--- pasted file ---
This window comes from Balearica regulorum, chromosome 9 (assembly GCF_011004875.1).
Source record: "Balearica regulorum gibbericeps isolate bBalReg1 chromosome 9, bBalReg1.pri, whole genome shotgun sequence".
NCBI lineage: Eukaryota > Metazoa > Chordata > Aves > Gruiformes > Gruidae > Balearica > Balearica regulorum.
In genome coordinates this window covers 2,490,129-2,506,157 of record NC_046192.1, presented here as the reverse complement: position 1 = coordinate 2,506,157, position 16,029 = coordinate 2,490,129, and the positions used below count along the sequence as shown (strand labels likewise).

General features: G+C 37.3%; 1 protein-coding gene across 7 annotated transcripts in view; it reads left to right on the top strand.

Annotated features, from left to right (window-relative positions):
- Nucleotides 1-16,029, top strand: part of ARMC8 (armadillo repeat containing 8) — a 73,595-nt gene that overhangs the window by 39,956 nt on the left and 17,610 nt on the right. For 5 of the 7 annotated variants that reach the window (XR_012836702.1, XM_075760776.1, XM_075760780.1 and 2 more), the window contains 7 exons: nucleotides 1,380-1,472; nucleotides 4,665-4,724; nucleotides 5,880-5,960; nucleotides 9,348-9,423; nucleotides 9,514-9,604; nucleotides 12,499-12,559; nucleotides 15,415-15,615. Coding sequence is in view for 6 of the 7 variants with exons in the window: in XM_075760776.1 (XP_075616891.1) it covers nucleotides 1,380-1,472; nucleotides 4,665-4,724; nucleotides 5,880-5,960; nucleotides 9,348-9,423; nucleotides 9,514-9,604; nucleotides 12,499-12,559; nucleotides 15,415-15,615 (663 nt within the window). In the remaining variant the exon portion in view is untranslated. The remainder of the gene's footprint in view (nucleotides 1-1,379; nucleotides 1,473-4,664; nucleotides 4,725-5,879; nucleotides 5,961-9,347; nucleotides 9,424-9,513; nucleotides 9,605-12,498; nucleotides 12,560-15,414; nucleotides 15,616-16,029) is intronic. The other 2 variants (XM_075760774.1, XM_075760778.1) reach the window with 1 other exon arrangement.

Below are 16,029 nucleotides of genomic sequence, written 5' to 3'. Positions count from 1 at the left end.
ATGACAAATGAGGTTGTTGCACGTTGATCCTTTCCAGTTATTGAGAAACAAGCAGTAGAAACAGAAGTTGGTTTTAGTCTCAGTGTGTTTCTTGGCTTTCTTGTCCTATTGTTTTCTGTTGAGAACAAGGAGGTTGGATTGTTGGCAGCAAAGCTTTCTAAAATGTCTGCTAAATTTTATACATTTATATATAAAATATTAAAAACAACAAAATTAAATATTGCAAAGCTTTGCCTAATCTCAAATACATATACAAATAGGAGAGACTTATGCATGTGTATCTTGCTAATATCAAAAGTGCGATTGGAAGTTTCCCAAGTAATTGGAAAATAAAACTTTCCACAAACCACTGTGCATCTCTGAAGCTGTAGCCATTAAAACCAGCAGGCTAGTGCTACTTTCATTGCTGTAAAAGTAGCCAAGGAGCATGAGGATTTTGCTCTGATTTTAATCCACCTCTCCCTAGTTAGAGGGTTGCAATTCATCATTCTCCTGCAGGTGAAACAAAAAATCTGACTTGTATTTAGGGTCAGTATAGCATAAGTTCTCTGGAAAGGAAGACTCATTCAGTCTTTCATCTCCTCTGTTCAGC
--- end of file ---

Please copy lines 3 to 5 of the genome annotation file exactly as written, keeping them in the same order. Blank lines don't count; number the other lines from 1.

NCBI lineage: Eukaryota > Metazoa > Chordata > Aves > Gruiformes > Gruidae > Balearica > Balearica regulorum.
In genome coordinates this window covers 2,490,129-2,506,157 of record NC_046192.1, presented here as the reverse complement: position 1 = coordinate 2,506,157, position 16,029 = coordinate 2,490,129, and the positions used below count along the sequence as shown (strand labels likewise).

General features: G+C 37.3%; 1 protein-coding gene across 7 annotated transcripts in view; it reads left to right on the top strand.